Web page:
Thursday, November 10, 2011

American Fall

Every year I make sure to travel upstate and photo-document the autumnal changes to the scenery. In taking the long view of my history, and a quick tour through my external hard drive, I have gigabytes of space dedicated to pictures of trees from prior years. The shot above is from the Katonah Reservoir, a town in upper Westchester county where I used to teach at a private school early in my career as an educator. The picturesque clouds reflected in mirror-smooth water are like something out of a fantasy, and it's part of why I do this. Back when I still had my motorcycle, the ride was very nearly religious - crisp New York air, smells of earth, and leaves, and the bike. There's a really funny story about how on Sunday afternoon ride came to a sudden halt due to a family of wild turkeys quite literally, crossing the road. It's a great motivation for me to get back to a different financial paradigm. But late-year nostalgic musings are not the reason for the title, however it may be tangentially related.

Insofar as this blog is frequently a study of topics related to Public Administration, I will follow a suggestion put forth by the Rachel Maddow show that the reliable theme to use for parsing the national conversation is the Occupy Everything movement. I have spent a considerable amount of time following it, and even been on site, interviewing participants, following the action for my news column. But of late, Michael Moore - despite emphatically refusing any responsibility for leadership of the movement - has become something of a celebrated representative for media outlets far and wide. Whether this is good or bad is still subject to speculation and your own preferences. However, one thing did come up as Moore visited even greater numbers of demonstrations and talk shows along the way: he decided his was an expert voice for the revolution, and even decided that he had the proper ideas for parenting a living, breathing, global political imbroglio successfully towards adulthood. Where this falls apart is in the direct purpose for formation of the Occupation to begin with yeah these many long months ago. Initially, Occupy Wall Street was a movement that included all viewpoints, all idealogical convictions, all regions of the nation. It was also definitively leaderless.

Moore's positioning of himself in the interview spots on the massive slew of talk shows in which he appears fails the movement on both counts: in being a recognizable, frequently seen celebrity in relation to this movement, he drives directly against his own messaging to the movement, which has regularly been 'do not allow yourselves to be coopted by any political party.' Moore's extreme leftist leanings, and his almost ubiquitous appearance at as many OWS rallies as humanly possible alongside his television appearances creates the risk of his face being quickly associated with leadership of the movement. Secondly, this past week he made an egregious error: for some unknown reason, and in accordance with the demands of mainstream media outlets (the New York Times, The Washington Post, MSNBC, Fox News, and CNN among them,) have all habitually called for the dedicated list of demands to which the Occupation adheres as reasoning for their continued unrest. This is fallacious in the extreme. Part of the genius of the Occupy movement was the fact that no such list existed, and that the occupiers existed as a repository for the frustrations and discontent of the American people towards a non-functional political class, and a well fleeced elite playing the stock market as if it were the nickel ante table somewhere in a forgotten corner of Las Vegas where the edges of neon lights no longer reach. But the crucial piece was that no set list of demands existed for the simple reason that the second a list of demands exists, the moment a central core document listing the movement's ideals crystallizes, an opposition can be created, and in the same moment begins the chilling denouement of a once powerful and growing, impassioned drive for social change.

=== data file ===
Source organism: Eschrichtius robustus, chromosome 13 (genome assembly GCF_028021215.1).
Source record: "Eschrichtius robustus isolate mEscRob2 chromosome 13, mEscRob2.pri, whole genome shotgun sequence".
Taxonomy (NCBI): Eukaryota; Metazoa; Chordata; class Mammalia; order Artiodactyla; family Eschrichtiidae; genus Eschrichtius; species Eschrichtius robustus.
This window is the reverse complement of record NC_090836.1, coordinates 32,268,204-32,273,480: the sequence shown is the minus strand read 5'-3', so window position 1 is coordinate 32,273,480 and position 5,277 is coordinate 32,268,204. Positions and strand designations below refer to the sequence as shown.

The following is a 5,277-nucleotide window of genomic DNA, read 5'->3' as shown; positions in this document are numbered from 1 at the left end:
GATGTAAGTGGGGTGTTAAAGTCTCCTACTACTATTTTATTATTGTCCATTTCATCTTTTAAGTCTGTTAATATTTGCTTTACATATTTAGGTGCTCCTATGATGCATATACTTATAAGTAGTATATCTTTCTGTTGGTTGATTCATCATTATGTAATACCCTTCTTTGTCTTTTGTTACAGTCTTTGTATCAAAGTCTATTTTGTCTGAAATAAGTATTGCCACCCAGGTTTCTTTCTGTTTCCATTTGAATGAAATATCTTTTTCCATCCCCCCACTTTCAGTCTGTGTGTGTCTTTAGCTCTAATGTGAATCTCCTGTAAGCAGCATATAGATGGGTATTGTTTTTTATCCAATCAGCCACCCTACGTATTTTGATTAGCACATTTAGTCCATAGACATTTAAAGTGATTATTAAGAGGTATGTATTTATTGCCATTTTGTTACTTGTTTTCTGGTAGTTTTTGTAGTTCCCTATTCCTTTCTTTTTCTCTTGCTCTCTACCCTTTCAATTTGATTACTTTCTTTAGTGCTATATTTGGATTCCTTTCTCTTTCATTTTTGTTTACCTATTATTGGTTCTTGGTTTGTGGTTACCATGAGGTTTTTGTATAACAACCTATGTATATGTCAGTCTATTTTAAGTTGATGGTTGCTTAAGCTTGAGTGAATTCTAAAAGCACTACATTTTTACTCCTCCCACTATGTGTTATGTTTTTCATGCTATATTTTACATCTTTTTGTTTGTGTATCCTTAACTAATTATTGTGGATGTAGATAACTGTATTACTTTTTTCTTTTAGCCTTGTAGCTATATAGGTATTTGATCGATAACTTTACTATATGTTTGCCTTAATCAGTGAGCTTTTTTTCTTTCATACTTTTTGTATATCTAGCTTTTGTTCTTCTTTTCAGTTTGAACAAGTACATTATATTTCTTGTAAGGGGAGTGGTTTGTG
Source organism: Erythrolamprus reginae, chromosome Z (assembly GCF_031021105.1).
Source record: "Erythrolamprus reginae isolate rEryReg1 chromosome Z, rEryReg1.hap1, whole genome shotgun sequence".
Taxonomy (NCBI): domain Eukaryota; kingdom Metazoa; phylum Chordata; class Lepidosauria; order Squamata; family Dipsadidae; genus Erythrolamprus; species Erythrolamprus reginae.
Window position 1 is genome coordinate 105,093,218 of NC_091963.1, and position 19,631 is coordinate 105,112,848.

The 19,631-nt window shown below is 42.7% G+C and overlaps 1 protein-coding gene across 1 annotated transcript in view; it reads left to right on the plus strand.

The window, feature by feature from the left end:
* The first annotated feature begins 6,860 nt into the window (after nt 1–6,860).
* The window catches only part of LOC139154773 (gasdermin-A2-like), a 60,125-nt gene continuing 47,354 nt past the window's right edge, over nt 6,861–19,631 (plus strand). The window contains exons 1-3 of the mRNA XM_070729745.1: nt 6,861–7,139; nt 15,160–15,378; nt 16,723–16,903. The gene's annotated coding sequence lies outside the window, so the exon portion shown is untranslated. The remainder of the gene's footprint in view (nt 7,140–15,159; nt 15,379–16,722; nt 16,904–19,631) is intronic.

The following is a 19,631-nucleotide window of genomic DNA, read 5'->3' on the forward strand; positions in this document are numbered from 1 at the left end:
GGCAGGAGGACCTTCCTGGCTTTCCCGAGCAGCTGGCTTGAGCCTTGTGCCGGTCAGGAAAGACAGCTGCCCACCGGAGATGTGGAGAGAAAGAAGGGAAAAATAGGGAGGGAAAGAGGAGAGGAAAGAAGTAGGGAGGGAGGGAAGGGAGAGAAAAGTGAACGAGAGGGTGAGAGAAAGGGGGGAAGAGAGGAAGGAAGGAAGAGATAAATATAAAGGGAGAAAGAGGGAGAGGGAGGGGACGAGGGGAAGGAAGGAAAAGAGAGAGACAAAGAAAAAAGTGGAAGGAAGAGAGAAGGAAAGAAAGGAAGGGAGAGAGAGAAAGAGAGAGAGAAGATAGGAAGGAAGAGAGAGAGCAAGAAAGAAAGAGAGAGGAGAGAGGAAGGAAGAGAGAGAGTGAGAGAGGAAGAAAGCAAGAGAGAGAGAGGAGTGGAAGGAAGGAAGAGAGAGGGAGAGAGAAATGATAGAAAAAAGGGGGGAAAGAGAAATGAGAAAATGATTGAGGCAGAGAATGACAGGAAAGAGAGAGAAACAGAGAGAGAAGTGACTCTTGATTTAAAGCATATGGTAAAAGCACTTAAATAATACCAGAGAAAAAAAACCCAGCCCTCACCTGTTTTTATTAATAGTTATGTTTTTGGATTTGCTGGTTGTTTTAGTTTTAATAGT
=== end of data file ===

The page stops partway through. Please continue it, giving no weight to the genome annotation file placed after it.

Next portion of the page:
So, how does this become resolved? While Moore's appearances, and celebrity do in fact draw greater attention to the movement, organizers would do well to caution him to not be so visible in terms of talk shows, interviews, or the like lest the media establishment erroneously begin to equate his characteristic Detroit hat and fair figure with representing the movement itself. Also, they should remain adamantly devoid of a central core set of demands upon which politicos, the pundit-tree, and legions of naysayers could glom on and declare "these are un-American." Lastly, and this is perhaps the most crucial piece, the direct action portion of the movement - that which facilitated Bank Transfer Day, which is organizing around voting and the campaign season, - must continue with their plans and endeavor to create many more direct actions. The exact extent of the power of the people has yet to be proved, thought recently, in direct correlation to this movement, ever greater numbers of citizens are awakening to the idea that the governments and corporations exist to serve us, not the other way around.

Whatever dreams may come, this is certain to be quite an adventurous time. A time for us to break free of feeling like just another brick in the wall.